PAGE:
A County garden will explore sensory experiences for everyone
MONTOURSVILLE – Just like interior decorating, gardening can also be a form of outside decorating. Planned, innovative, colorful and imaginative design will provide an opportunity to experience a multitude of senses. That point taken, a worthwhile project began for Muncy resident Chris Dorward.
With her vision and the help of others through the Lycoming County Master Gardeners, a sensory garden is now in progress so that everyone can have access to it and experience a better sense of well being.
“The sensory garden concept came from the field of horticulture therapy,” Dorward announced at its future site located on County Farm Road when the ground was officially broken on October 22.
Funding became available through the Act 13 Mini-Grant program. Another $18,000 was given by the county commissioners along with the land according to Commissioner Jeff Wheeland who was at the ceremony to encourage the community to use the 5 thousand square foot garden. Wheeland met with Dorward and the sensory garden committee a year ago. “It’s priceless here,” he said. “This is your garden.” Private donors also contributed and 5 thousand dollars was given in materials and in-kind services by the Lycoming County Conservation District.
Wheeland also applauded the location stating that there was a captive workforce to help at the pre-release center. They are building a pergola and some benches. The county maintenance department will also assist. They recently installed water and electricity to the site which completed phase one of the project.
Another amenity is the nearby Conservation District’s Learning Trail and the existing Master Gardeners demonstration gardens. Everything is open to the public free of charge using taxpayers money emphasized Wheeland. “This land is on county property.”
The Lycoming County Audubon Society is also assisting on the project and Jenny Picciano, an environmental planner from the Lycoming County Planning Commission. “This has been, and will continue to be a collaborative effort,” said Dorward. “The Sensory Garden will have plenty of opportunity here for learning and recreation, and provide a sense of well being and health.”
According to Dorward sensory gardens have become a worldwide movement. Plants are chosen for color, texture, and fragrance. Other elements are added for sound and visual enhancement, and shapes for unique form. There will be an interactive “human sundial”, visual and braille signs, a living teepee, hopscotch squares, a dry streambed and a vine covered tunnel. Plants that attract butterflies and hummingbirds will increase enjoyment of the garden. Pathways provide areas for reflection and solitude. Chimes and gazing balls, fountains and arbors will all be added for sensory stimulation.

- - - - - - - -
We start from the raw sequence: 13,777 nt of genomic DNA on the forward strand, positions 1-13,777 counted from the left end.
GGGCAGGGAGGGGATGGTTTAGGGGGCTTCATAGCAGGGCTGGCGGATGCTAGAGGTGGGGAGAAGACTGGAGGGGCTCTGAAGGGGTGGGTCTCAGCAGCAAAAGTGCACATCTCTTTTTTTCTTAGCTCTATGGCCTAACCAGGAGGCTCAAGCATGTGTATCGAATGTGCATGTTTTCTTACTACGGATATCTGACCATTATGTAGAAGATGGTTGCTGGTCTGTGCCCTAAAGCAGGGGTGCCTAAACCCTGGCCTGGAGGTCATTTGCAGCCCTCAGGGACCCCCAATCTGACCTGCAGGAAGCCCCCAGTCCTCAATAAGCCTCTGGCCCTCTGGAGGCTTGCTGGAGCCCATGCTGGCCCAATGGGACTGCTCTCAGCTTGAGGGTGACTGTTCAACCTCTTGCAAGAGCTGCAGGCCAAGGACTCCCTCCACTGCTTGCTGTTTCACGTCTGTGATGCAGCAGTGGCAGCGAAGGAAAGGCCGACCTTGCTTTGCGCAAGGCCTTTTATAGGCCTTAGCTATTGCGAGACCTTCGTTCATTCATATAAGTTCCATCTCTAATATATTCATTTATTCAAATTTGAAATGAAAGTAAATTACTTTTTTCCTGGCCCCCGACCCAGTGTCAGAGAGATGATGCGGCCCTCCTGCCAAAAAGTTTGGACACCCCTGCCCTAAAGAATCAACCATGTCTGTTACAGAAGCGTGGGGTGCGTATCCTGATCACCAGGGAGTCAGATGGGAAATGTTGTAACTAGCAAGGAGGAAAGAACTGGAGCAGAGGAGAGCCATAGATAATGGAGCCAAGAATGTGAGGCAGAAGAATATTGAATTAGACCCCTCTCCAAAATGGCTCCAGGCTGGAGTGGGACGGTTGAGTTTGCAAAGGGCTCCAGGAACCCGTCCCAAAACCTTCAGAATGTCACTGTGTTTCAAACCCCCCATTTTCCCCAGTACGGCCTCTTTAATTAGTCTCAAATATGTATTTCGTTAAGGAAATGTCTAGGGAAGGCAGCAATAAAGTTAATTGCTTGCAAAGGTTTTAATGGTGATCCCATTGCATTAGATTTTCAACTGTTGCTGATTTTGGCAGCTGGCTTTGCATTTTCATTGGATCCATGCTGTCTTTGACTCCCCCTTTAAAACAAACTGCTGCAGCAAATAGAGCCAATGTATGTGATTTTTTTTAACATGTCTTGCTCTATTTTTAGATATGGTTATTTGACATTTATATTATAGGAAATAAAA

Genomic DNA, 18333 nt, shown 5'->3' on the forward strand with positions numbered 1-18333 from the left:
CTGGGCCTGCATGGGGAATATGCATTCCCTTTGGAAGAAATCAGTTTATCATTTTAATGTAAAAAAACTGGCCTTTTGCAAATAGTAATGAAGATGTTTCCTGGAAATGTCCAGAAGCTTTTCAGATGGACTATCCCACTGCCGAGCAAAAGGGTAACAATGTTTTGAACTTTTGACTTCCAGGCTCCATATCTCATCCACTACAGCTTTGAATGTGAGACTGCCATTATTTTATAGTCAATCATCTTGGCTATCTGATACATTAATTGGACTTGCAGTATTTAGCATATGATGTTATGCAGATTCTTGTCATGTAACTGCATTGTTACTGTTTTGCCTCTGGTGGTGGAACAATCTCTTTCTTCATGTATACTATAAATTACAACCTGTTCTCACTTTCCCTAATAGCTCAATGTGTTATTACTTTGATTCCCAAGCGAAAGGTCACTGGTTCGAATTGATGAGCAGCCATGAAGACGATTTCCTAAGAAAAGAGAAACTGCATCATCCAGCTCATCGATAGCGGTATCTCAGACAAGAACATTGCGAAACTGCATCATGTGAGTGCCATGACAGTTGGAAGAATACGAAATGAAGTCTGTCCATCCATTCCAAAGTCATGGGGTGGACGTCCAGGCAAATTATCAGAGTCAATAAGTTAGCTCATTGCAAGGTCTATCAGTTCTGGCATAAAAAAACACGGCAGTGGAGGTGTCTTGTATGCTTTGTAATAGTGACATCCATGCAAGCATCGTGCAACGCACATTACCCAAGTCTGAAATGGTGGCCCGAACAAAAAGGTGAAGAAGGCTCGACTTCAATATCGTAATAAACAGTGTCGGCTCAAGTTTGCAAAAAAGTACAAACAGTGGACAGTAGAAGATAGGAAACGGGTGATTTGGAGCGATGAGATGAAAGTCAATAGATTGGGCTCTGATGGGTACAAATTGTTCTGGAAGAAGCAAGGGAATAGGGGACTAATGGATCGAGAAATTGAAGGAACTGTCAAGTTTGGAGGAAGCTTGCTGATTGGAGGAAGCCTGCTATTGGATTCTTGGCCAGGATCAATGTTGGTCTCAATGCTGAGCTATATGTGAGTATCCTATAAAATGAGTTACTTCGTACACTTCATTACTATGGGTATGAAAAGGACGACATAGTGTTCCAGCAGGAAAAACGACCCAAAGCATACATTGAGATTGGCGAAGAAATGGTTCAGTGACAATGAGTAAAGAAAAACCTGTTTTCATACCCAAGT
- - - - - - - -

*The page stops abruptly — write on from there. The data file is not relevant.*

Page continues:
Raised beds will be helpful for those in wheelchairs and the elderly, and there will be a digging area for children. Large swaths of color, guide ropes and rails will be utilized for the visually impaired. There will be things to touch and “attractive destinations” that will include “hidden treasures” among many creative elements.
“It has been a process,” Dorward said. “This will be all inclusive and beneficial for everyone including those with mental and physical challenges.”
Dorward works in occupational therapy for special needs children and immediately saw the benefit of the sensory garden. She became a Master Gardener herself and did not hesitate to bring her research to the members. Carol Loveland, their director from the Penn State Co-op Extension office praised the committee for their vision and gave support the entire way. “We had many brainstorming sessions with the committee,” she said, “and changes can be made as we go along.”
Linda Betts, Master Gardener from the committee said, “This will be open to the public 24/7.” She also said they are popular in England, but more difficult to find around here.
Carol Mordan, a retired teacher from Muncy, who also serves on the committee said, “We have so many children out there with special needs who can benefit from this.” She pointed to an area that will have a figure 8 walking path where concrete will be poured soon. This will be done first, then the dry creek bed, raised beds, and an arbor.
The entire project will cost $50,000 and will take two years to complete. Progress can be followed on their Facebook page.
Monetary, labor, and tangible gifts are welcome and can be sent to Lycoming County Master Gardeners, Lysock View Complex, 542 County Farm Road, Montoursville, PA 17754.